Many programs in Illinois and across the country aim to increase the number of women involved in STEM careers, those related to science, technology, engineering and mathematics. Some estimates say that corporate productivity and the national GDP could face a significant boost if the gender gap is closed in these areas. However, there are a number of complex reasons why women may be more or less likely to pursue a STEM career or to leave that employment path after initially obtaining their degree. Employment discrimination and sexual harassment on the job are two of these factors that can push women outside the tech industry.
In some areas, up to half of all women working in the tech industry have reported some kind of gender discrimination on the job. A full 20% have left a job after dealing with harassment, unwanted sexual advances or unfair treatment. While many people raised concerns about the lack of sufficient diversity in tech, others also noted that existing programs may be insufficient or even detrimental to the cause of achieving parity in the workplace. Women were also more likely than men to raise concerns about diversity issues, even those unrelated to sex or gender. While a growing number of women are receiving STEM degrees, the majority of management positions are still held by men.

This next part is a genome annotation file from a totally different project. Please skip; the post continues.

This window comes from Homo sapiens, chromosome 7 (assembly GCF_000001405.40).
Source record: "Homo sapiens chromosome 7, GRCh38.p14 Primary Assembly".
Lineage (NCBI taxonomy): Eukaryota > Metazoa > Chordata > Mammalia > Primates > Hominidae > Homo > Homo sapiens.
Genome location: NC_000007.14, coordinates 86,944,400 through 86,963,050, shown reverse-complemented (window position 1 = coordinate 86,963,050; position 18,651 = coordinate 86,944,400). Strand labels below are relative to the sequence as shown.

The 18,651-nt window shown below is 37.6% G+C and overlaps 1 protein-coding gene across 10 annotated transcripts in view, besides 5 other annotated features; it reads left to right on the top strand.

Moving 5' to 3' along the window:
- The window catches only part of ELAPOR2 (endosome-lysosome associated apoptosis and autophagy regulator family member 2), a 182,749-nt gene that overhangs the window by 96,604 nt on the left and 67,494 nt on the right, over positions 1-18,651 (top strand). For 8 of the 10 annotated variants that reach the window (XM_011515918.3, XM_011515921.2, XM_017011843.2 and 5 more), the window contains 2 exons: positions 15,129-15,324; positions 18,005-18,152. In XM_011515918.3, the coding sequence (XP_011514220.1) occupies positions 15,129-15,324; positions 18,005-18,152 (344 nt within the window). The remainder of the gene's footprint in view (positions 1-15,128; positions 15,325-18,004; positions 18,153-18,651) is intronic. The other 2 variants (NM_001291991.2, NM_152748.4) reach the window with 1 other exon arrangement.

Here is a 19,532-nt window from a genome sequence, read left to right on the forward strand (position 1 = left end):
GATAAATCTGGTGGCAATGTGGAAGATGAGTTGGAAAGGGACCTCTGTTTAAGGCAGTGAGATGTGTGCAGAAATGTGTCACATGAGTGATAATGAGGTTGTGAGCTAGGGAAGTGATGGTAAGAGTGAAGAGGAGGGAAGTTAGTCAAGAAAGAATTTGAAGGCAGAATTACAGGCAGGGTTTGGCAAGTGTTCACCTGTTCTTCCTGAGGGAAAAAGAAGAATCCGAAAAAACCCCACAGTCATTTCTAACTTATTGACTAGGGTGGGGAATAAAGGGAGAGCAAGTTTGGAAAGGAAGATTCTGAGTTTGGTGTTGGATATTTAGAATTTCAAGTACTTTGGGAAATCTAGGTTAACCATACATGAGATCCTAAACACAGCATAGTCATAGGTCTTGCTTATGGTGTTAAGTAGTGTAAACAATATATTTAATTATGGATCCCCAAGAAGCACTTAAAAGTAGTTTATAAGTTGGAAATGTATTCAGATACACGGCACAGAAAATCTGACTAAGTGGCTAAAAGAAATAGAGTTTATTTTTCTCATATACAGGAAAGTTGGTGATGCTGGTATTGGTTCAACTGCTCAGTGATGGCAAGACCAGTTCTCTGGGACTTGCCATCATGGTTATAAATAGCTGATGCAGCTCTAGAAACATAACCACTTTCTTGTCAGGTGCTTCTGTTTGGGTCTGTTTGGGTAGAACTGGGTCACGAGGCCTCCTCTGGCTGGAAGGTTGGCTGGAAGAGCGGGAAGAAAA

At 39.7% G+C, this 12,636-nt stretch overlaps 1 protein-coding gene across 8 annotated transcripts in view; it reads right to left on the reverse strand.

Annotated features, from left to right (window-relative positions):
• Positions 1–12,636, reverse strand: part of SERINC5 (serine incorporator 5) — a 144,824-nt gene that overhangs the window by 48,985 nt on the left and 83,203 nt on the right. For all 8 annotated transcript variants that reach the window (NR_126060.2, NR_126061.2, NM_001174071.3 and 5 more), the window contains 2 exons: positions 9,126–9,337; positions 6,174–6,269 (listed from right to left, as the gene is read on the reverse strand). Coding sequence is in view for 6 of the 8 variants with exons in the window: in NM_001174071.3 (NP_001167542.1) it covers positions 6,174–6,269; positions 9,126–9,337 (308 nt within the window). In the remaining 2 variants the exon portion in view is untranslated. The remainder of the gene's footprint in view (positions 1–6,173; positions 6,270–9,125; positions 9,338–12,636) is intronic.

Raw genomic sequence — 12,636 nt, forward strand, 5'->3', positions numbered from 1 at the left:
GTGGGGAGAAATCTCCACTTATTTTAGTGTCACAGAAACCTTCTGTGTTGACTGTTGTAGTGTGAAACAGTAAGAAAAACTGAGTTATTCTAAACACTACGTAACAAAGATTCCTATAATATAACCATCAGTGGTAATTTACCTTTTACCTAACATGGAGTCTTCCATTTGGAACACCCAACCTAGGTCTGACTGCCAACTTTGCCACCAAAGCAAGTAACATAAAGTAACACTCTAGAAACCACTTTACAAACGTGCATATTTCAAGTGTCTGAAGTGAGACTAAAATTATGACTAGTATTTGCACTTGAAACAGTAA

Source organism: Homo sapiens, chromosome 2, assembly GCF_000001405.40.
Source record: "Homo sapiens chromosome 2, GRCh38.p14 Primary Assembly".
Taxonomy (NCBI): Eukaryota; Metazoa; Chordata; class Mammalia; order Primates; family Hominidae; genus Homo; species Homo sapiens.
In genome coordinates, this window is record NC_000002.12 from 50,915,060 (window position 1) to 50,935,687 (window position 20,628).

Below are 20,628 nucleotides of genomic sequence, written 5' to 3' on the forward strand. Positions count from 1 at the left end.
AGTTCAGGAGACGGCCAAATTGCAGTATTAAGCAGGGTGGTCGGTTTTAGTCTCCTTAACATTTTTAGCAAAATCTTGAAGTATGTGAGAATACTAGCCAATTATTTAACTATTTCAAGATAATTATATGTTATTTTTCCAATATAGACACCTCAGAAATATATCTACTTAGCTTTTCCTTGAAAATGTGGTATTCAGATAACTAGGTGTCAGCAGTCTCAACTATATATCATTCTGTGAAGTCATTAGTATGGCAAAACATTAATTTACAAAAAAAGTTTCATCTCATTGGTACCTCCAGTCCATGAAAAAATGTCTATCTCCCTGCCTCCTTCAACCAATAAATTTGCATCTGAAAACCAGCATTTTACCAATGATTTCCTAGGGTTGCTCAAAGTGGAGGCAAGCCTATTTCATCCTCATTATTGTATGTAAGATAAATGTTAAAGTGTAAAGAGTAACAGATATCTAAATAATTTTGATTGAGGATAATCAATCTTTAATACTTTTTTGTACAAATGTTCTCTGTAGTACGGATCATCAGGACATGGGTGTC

Workplace discrimination can take many forms. In some cases, women may face discrimination because of pregnancy or motherhood, even though pregnancy discrimination is unlawful. Studies have also pointed to the effects of implicit bias, where people with hiring authority may subconsciously perceive women as less capable and competent than men.
Regardless of the causes of bias, women may lose thousands of dollars and face significant damages due to employment discrimination. An employment law attorney may work with victims of discrimination to seek justice and accountability.